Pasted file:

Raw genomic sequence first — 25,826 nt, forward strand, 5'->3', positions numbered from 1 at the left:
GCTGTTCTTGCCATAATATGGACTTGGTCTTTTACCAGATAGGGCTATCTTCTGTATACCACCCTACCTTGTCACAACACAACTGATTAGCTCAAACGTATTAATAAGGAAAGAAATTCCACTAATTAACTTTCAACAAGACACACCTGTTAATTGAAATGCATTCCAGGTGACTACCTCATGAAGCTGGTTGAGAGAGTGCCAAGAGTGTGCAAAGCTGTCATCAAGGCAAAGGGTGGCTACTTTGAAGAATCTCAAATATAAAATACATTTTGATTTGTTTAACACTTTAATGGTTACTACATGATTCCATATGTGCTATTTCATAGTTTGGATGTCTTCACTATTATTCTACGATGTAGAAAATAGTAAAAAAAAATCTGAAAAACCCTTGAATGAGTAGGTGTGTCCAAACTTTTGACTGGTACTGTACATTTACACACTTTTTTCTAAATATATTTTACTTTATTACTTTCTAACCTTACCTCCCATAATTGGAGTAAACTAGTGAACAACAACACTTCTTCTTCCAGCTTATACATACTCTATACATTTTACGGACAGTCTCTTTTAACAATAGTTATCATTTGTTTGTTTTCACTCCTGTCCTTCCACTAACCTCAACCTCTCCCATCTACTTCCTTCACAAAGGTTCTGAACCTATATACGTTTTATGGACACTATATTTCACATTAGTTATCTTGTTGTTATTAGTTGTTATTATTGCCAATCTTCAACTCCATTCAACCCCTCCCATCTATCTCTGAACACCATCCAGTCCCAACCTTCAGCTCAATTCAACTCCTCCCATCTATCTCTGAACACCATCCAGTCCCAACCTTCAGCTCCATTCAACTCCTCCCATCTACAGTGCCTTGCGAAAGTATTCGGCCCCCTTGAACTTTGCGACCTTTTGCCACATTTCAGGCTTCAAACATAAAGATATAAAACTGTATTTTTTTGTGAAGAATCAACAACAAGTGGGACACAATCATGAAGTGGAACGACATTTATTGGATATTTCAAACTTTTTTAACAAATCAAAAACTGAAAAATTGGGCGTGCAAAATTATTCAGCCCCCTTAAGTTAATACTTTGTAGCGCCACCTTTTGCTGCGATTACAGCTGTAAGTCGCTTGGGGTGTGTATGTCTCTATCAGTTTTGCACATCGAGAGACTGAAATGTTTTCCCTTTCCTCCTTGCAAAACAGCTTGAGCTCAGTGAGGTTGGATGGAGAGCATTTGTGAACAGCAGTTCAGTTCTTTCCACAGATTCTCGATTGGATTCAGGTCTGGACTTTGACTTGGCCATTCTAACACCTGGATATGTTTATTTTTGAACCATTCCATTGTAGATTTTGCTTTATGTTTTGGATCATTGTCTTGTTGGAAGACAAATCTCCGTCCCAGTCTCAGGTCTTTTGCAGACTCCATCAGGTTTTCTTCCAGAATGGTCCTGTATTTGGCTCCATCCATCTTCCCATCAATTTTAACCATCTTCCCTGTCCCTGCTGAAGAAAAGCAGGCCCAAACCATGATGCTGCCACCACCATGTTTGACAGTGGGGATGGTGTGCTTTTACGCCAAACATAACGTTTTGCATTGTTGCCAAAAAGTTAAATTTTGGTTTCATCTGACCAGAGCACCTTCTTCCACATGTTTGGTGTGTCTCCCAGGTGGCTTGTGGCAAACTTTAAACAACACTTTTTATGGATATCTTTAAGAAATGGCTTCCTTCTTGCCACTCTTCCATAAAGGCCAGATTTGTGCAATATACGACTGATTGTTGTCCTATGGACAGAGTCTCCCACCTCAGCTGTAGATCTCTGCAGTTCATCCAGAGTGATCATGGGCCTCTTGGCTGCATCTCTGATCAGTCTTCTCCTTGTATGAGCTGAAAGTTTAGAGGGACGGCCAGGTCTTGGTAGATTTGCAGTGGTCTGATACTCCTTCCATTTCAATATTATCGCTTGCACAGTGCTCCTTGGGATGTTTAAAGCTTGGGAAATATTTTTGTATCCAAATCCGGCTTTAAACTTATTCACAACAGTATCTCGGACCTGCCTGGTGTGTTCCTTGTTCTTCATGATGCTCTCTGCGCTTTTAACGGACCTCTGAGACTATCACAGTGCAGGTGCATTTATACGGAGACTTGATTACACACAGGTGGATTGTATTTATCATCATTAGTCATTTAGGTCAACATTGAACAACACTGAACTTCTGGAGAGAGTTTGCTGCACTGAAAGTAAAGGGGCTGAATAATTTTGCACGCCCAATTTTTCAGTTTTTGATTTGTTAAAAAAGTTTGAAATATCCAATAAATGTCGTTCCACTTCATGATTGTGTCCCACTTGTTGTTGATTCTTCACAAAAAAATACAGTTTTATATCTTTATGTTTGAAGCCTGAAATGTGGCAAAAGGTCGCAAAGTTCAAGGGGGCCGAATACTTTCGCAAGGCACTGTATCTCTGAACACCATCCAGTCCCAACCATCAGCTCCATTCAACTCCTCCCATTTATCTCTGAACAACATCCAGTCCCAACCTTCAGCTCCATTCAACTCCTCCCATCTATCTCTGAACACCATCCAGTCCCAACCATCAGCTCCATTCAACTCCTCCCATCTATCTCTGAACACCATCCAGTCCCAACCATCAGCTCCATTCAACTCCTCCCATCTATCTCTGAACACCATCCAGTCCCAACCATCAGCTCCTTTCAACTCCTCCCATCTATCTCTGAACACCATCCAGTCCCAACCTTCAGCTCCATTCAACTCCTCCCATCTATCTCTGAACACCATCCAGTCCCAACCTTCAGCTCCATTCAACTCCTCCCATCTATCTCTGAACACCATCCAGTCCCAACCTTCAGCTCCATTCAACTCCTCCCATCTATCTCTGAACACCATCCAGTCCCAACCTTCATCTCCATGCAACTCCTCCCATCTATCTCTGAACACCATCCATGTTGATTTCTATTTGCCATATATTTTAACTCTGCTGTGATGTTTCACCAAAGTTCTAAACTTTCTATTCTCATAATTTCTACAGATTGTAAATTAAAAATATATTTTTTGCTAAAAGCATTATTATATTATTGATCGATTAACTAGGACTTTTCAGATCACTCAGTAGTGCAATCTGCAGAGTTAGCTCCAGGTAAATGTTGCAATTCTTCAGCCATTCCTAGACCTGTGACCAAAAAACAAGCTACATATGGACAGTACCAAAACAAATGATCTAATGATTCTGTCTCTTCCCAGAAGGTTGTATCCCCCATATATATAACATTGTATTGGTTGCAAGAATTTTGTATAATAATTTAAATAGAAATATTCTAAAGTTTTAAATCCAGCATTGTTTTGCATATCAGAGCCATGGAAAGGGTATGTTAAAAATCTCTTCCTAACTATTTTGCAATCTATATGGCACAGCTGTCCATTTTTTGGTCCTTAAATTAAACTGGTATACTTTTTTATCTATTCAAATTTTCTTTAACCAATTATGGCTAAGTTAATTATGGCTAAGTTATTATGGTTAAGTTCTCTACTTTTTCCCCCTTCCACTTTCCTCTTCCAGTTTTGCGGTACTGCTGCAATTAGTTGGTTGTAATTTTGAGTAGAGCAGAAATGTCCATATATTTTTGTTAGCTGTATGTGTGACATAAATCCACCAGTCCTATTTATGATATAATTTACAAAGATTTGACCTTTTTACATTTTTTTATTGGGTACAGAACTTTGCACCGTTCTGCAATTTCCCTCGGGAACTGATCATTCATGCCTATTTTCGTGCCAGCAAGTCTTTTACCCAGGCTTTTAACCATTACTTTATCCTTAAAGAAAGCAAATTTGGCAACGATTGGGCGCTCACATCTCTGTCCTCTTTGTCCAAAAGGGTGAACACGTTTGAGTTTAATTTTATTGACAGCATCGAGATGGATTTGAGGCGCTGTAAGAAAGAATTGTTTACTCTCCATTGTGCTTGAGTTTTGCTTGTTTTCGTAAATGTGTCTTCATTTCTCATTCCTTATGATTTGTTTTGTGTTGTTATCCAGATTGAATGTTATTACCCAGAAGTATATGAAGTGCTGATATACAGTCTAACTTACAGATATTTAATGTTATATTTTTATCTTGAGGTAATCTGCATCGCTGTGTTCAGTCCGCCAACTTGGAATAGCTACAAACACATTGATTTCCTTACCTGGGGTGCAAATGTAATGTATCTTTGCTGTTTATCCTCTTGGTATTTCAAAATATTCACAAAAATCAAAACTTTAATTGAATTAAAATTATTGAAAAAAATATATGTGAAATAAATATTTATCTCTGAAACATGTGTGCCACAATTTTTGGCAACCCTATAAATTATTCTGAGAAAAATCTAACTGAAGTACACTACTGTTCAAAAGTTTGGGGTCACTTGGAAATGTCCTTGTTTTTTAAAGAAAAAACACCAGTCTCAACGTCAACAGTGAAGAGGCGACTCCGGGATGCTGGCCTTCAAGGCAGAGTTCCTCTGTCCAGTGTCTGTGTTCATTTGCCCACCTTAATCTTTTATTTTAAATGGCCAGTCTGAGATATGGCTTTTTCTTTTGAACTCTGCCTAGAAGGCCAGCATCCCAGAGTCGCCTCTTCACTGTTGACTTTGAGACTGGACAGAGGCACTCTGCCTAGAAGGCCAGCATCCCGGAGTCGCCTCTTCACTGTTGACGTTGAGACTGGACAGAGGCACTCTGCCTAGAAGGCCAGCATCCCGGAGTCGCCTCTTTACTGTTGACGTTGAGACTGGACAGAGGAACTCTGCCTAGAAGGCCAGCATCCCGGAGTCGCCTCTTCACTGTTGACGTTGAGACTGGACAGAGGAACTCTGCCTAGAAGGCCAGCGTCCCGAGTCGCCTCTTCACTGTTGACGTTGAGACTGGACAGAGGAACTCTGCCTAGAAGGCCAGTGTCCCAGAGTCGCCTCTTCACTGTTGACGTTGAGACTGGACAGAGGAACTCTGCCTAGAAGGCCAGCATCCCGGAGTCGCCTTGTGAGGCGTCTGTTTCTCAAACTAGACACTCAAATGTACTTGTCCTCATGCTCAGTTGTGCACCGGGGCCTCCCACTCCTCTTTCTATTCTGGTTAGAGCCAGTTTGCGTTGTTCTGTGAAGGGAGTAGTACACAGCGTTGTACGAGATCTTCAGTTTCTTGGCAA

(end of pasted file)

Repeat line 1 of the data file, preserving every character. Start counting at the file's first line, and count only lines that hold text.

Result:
Raw genomic sequence first — 25,826 nt, forward strand, 5'->3', positions numbered from 1 at the left: